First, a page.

This is where MapR volumes help. Since volumes are logical partitions in your cluster that can contain databases, files, and streams, each application version output can be directed to a specific volume with the associated output data. All data for version 1.0 of your application is organized together, and for each successive version, you have a separate volume for the newer data versions. Once your newer data has been checked and validated against an older version, the entire older data version can be easily collectively deleted as a volume.
In addition, input data can be organized in a volume and then be preserved with a snapshot. This creates an immutable copy of the data that can be used as the basis for ongoing testing for future versions of your application. You can keep enhancing your application and run it against a known data set to ensure you can identify changes that are a direct result of your code changes, not due to changes in the data.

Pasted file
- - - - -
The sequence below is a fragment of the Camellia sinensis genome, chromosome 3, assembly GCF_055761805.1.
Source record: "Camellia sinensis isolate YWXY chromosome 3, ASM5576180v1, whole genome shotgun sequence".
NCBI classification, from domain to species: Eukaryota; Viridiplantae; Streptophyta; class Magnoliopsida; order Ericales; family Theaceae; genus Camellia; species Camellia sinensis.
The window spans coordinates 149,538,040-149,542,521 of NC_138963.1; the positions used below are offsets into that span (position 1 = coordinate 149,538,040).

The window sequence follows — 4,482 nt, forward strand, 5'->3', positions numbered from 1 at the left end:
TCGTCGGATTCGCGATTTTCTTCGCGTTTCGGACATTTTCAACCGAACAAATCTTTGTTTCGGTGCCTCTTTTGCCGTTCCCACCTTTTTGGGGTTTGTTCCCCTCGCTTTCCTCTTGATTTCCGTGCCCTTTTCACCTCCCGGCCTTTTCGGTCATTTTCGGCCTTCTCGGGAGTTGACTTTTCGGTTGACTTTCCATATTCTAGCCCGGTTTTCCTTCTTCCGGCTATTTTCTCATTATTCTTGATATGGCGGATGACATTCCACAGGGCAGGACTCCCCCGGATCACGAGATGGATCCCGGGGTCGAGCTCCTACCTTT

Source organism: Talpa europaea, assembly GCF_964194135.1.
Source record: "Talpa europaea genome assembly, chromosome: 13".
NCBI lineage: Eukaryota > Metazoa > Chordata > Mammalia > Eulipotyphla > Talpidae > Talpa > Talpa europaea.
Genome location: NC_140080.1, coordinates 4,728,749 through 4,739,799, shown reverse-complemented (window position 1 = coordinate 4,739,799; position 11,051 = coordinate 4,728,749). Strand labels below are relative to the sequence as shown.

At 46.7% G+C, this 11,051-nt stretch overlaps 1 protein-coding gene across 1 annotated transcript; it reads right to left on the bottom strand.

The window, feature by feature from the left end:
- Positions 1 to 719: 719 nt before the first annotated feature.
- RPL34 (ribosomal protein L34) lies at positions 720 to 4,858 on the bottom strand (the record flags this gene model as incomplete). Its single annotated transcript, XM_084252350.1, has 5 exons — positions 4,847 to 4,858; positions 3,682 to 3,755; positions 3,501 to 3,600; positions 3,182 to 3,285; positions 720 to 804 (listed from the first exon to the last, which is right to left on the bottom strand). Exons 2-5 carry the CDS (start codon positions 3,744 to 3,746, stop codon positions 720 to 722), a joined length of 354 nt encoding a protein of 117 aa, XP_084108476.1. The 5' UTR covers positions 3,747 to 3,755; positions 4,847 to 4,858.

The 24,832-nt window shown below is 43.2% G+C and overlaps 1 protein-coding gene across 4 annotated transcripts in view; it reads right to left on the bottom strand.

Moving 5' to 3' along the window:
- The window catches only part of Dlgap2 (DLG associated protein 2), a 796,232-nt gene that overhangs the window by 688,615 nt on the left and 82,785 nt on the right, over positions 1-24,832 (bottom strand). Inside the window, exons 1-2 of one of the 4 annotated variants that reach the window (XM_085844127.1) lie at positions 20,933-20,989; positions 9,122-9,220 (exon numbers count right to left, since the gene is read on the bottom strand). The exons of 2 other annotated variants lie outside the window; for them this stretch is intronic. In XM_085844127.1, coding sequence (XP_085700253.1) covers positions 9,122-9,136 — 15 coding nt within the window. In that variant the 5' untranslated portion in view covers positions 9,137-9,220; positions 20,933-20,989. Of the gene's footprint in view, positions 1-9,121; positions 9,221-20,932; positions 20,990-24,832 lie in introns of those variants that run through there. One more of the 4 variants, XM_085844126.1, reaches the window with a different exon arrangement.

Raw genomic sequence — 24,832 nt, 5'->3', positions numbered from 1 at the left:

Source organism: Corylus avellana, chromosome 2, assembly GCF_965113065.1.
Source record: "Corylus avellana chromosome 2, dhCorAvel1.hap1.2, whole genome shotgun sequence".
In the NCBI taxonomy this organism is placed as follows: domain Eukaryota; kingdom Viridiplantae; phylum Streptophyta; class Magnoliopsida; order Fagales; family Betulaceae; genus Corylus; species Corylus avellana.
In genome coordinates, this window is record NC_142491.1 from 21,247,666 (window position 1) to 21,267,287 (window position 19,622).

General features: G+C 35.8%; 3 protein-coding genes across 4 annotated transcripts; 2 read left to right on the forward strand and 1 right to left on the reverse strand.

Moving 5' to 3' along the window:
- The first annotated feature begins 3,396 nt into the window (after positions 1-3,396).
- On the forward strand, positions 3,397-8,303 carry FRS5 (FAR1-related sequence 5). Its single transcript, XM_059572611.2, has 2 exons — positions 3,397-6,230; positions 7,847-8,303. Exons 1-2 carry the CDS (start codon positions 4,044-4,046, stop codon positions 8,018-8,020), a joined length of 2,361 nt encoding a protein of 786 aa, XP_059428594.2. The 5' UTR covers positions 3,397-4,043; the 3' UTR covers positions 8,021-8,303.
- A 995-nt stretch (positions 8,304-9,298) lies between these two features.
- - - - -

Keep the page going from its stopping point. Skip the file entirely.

In streaming environments, especially those dealing with machine learning, testing different outputs simultaneously can be a useful practice. Model validation in a test environment is certainly valuable, but applying your models in a real world environment can offer an additional level of insight.
Different outputs need to be organized and tracked separately in a manageable way.
One efficient way to implement A-B or multivariate testing is to segregate your outputs into different MapR volumes. As noted in the previous section, database records, files, and event data can be organized and managed together, so the outputs for each model in your A-B/multivariate testing can be stored in distinct volumes. The outputs of each model can be compared to identify which modified characteristics of your application leads to more desirable results.